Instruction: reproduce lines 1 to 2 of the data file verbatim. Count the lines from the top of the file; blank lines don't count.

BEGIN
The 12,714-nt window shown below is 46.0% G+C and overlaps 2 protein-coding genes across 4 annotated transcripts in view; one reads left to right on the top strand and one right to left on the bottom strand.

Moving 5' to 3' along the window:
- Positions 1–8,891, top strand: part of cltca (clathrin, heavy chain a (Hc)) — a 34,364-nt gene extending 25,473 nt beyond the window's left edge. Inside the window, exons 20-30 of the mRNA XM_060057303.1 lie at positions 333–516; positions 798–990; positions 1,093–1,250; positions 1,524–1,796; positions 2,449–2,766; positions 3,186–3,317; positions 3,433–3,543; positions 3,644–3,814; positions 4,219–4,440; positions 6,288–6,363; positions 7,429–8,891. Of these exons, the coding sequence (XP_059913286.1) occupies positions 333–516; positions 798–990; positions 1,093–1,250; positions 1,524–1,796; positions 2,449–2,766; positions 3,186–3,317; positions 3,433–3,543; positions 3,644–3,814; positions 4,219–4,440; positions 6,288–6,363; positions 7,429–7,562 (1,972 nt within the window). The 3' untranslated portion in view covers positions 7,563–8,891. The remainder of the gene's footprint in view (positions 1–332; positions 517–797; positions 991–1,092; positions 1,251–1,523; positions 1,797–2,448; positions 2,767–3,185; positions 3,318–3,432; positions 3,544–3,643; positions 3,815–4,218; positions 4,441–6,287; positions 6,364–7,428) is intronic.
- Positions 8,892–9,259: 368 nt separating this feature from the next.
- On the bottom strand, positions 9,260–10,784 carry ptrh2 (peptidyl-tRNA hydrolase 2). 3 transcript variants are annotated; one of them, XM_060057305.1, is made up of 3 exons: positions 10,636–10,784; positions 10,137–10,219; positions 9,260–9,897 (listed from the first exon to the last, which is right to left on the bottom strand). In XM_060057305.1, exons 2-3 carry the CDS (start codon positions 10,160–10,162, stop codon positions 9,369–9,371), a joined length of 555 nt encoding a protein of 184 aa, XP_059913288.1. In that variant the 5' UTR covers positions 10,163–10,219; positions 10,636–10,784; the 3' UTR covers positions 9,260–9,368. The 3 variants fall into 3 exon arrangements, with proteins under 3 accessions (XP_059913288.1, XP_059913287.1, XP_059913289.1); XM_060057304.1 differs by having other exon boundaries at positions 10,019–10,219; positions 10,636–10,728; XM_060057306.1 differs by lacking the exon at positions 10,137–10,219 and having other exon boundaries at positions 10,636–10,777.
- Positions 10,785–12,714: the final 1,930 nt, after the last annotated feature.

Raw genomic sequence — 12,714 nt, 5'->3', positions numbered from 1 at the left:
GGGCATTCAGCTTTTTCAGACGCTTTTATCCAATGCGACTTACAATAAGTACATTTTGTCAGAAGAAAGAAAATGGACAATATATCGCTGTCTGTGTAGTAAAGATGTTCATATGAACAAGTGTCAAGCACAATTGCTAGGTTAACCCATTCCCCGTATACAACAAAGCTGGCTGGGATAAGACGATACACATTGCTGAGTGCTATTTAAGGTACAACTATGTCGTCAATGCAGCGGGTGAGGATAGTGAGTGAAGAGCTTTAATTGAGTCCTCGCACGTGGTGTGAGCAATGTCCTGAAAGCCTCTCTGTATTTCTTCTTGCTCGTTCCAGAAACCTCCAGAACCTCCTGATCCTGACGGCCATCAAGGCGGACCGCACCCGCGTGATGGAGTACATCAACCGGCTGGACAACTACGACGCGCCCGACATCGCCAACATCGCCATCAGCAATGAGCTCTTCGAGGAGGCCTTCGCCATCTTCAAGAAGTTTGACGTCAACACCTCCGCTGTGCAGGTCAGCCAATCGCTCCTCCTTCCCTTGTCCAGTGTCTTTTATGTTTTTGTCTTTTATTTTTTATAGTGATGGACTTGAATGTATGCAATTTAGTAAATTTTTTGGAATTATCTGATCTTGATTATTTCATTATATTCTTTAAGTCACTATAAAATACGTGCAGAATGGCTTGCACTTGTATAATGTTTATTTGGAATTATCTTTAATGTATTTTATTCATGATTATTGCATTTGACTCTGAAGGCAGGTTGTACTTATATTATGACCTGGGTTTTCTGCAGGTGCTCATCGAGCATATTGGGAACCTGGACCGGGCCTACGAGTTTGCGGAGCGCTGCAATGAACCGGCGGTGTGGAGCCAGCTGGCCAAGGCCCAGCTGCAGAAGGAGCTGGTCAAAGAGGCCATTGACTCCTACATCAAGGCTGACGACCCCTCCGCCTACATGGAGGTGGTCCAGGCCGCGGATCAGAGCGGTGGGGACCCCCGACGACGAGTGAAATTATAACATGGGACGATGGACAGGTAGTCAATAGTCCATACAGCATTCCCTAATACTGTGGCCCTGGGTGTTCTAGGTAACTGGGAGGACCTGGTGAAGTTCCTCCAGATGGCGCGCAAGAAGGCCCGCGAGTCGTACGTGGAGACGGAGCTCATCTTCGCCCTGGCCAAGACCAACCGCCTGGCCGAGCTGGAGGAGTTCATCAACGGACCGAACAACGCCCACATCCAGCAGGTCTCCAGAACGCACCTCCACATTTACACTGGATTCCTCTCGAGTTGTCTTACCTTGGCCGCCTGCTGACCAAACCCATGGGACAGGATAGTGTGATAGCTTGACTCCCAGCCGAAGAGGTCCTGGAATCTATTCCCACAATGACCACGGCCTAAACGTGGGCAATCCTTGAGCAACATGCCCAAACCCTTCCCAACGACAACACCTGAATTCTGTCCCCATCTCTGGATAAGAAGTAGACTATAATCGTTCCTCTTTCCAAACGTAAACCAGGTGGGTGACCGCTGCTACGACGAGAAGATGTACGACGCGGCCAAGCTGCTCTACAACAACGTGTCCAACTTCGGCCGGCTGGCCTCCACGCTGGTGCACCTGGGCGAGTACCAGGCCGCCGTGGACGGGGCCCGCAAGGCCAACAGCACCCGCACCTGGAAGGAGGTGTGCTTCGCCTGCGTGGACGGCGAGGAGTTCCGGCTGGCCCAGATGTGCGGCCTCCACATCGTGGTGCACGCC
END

The 12,714-nt window shown below is 46.0% G+C and overlaps 2 protein-coding genes across 4 annotated transcripts in view; one reads left to right on the top strand and one right to left on the bottom strand.

Moving 5' to 3' along the window: